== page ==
April 27, 2020
Virginia law establishes a workshare program and makes other changes in UI law
Recently enacted Virginia legislation requires the establishment a state unemployment insurance (UI) workshare program (also known as a short compensation program) by January 1, 2021. (SB 548, Chapter 1261, enacted April 22, 2020.)
SB 548 also requires all employers to file SUI contribution and wage reports electronically effective January 1, 2021. Currently, employers with 100 or more employees must file electronically.
In addition, the law:
State workshare program
Virginia Governor Northam amended SB 548 to authorize the establishment of a state workshare program to take advantage of the funding incentives provided under the federal Coronavirus Aid, Relief, and Economic Security Act (the CARES Act).
Under the bill, the Commission must establish and implement a temporary workshare program by January 1, 2021 that meets the requirements of 22 U.S.C. § 3306(v) and all other applicable federal and state laws.
A workshare program provides an alternative to layoffs for employers experiencing a reduction in available work.
Under Virginia law, an approved workshare plan allows the employer to reduce the hours of work for employees by no less than 10% and not more than 60%. The state will pay affected employees partial UI benefits to replace a portion of their lost wages due to their reduced work hours. The program benefits employers by improving the chances that these workers will be available to resume prior employment levels when business demand increases.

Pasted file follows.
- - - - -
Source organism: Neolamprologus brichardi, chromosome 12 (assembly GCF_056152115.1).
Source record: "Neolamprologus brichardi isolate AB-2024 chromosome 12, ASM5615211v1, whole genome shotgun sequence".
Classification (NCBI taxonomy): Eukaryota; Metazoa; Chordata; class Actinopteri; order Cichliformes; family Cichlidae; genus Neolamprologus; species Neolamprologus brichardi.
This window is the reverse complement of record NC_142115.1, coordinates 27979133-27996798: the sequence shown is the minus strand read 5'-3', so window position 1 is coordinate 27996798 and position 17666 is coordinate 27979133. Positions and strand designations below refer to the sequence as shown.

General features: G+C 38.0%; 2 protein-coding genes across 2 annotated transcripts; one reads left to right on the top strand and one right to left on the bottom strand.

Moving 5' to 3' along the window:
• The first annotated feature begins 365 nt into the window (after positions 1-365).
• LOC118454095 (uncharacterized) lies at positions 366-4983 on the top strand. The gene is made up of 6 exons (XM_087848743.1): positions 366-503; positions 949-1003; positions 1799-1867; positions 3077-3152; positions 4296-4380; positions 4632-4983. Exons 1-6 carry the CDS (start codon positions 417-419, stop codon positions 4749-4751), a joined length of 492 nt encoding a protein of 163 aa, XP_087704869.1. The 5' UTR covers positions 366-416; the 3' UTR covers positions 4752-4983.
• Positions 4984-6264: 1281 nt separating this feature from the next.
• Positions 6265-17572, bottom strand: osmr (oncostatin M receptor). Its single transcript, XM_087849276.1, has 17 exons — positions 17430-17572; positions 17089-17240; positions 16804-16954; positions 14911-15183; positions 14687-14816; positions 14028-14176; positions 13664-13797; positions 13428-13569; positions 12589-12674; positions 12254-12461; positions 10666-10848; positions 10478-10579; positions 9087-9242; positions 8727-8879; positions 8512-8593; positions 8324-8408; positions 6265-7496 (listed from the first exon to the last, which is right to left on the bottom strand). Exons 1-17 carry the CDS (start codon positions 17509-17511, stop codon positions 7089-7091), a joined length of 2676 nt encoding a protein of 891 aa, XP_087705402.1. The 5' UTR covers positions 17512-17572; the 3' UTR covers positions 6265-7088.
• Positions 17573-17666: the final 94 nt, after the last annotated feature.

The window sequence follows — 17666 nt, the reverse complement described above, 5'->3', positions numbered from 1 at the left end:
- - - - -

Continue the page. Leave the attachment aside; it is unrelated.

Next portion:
Employers participating in the Virginia's workshare program are required to continue to provide employees included in the plan with any benefits that were available before their hours were reduced.
Once the Commission has its workshare program up and running, employers interested in participating must submit for the Commission's approval an application that contains specific information on the affected unit (i.e., a list of the employees that will be affected by the reduction in hours and the percentage by which their hours will be reduced). See the law's language for the specific information the employer will need to supply. The Commission will develop a standard application form.
The law also provides that the workshare program will not be effective if the Commission has not, on or before January 1, 2021, received adequate funding from the US Department of Labor to cover the costs of information technology upgrades, training, publicity, and marketing incurred by the Commission in connection with establishing the workshare program. Otherwise, the act will expire on July 1, 2022.
For general information on workshare programs, see the US Department of Labor's fact sheet.
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